If they do, there's no way they'll hold the middle for long. I'd bet literally anything that President Trump would get no more than four years (consider the buyer's remorse of all those capricious “send-a-message" Brexit voters)! His hardcore fans will stay with him, but the coalition will break up faster than an ice cube in a hot yoga class.

Sunday, September 11, 2016

The Problem With the Serenity Prayer

The problem with the Serenity Prayer....
God, grant me the serenity to accept the things I cannot change,
Courage to change the things I can,
And wisdom to know the difference. that it doesn't offer any help with "knowing the difference". And that's the most important part. So here's a way to recast the whole thing:

Every problem is either 1. a problem in the world, or 2. a problem with your perspective.

Hint: it's nearly always the latter. Problems of perspective (e.g. this) account for 99% of perceived problems in the rich world. We mentally manufacture problems to fill the vacuum of actual ones (we do this to ballast our happiness).

How to distinguish? Easy. If the problem is truly in the world (e.g. bullets suddenly start firing, or your stomach growls from emptiness, or a child starts wailing), you don't need to ask yourself whether there's a real problem. Real problems spur action. Problems of perspective, however, make you think about it.

The Magic Trick of Writing, and the Inhibition of Creativity

Me, minus my copious stupidity, equals my writing.

It's a magic trick I'm surprised more stupid people haven't discovered. Writing is an opportunity to fool everyone by presenting ourselves as seemingly intelligent, insightful, and articulate. All that's required is a willingness to face your stupidity, vapidity, and incoherence with clear eyes, and a resolution to not quit working until all that is expunged.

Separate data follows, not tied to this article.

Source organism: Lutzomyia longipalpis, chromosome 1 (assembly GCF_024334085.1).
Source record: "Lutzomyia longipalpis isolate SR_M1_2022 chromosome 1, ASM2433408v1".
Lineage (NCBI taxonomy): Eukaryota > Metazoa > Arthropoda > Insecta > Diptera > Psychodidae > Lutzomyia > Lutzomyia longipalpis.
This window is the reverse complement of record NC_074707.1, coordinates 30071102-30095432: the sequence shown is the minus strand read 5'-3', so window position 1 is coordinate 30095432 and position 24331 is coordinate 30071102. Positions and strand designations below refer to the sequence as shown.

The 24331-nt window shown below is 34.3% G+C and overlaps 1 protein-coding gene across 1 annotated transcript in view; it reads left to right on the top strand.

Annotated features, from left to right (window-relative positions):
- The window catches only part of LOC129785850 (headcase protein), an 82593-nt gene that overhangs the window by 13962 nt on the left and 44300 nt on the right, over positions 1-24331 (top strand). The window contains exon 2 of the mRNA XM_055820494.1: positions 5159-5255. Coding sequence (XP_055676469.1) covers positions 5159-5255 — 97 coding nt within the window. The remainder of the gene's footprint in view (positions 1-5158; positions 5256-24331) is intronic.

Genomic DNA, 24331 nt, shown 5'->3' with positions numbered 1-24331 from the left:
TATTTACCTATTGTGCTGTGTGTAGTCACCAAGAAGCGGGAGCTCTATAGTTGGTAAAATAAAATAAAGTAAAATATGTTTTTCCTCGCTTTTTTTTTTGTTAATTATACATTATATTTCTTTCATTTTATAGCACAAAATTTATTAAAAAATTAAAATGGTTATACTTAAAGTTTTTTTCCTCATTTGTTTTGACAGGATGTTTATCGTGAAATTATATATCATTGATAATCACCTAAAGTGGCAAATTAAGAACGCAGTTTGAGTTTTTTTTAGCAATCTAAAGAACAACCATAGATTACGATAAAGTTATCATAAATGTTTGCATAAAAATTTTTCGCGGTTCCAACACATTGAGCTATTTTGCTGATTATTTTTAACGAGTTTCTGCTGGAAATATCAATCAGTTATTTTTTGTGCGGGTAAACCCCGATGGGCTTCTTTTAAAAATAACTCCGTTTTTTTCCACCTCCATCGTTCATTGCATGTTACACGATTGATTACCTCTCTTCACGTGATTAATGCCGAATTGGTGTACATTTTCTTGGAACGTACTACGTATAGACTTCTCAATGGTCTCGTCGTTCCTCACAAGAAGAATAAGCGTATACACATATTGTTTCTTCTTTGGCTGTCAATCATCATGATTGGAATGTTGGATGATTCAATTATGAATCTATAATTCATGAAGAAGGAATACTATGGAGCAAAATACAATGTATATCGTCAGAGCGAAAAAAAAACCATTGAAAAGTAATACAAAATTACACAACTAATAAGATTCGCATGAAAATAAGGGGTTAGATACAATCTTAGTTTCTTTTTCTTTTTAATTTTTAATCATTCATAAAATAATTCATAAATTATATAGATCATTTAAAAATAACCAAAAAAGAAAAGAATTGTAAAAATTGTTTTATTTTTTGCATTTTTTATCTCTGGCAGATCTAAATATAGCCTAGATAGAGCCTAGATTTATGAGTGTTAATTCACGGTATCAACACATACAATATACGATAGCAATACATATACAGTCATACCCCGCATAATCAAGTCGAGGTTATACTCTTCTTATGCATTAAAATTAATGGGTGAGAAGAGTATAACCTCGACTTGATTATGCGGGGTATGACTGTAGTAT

If you don't write in a perpetual state of terror at the prospect of exposing your idiotic true self via unthorough self-editing, then you're not really a writer.

What's more, I'm also a bit aphasic - I have trouble thinking of words. It's hard to talk to people, because I get stuck, and must choose between stammering/stalling or else swapping in fuzzy placeholder words which don't quite fit. It makes me sound slightly loopy - and shocking for me to have chosen a career as a writer. But when I write, I can take a half hour to summon the perfect word. It turns out, in the end, as smoothly as I wish I could speak, and that's immensely satisfying. I sail on that momentum, trying to optimize each word. The first step is a willingness to recognize that most of what I say or write is complete slop, and the second is a resolution to not quit working until all that is expunged.

I've written a lot about how our worst faculties can be our best launchpads. Creativity thrives under impediment, so we're less creative in the realms where we feel assured. The really good stuff stems from struggle.

Unfortunately, most people run as fast as they can away from their points of struggle and deficit. Those things are the ground zero of their deepest dread. This is why we live in a world so seemingly devoid of creativity. People cling for comfort and safety to their strongest faculties, where little creativity is required. And so creativity goes dormant.

We're all creative, but it only arises in the comparatively few of us willing to take ownership of (and make hay with) our least competent selves.

Saturday, September 10, 2016


At a certain point in my musical career, after a weekend spent running between a salsa gig in the South Bronx, a brass quintet gig in Midtown, and rehearsals for some weirdo avante-garde puppet thing Downtown, I was feeling satisfied at how differently I'd played in all these places (as I did in the dozens of wildly diverse scenes of which I was a recognized part). I acted differently, too. And talked differently. A typical freelance New York City musician, I was the ultimate chameleon (but I didn't think about this very often; I was too busy doing it).

When my weekend was over, I hightailed it over to the Skylark Lounge out by JFK airport, a black bar where men wore hats with feathers, to sit in, just for kicks, with one of my all-time favorite jazz drummers (and friends) Walter "Baby Sweets" Perkins, who performed there with his trio. Around 2 a.m., while we took a break (and he practiced paradiddles on his practice pad in the back room), Walter asked me what I'd been up to. I recounted my weekend wryly, ala Mr. Toad's Wild Ride. Walter listened, then looked up slyly. He asked me if this was just another stop on my ride. My eyes widened and I gasped in horror. "Walter, this is home!" I exclaimed.

And I meant it. However, I had to privately acknowledge that the South Bronx salsa gig was also home. As was the chamber music gig, and the avante garde thingamajib. There were many stops on my ride, none of them not "home". "I'm like a whore," I remember thinking to myself more than once in dark moods, "who really believes it."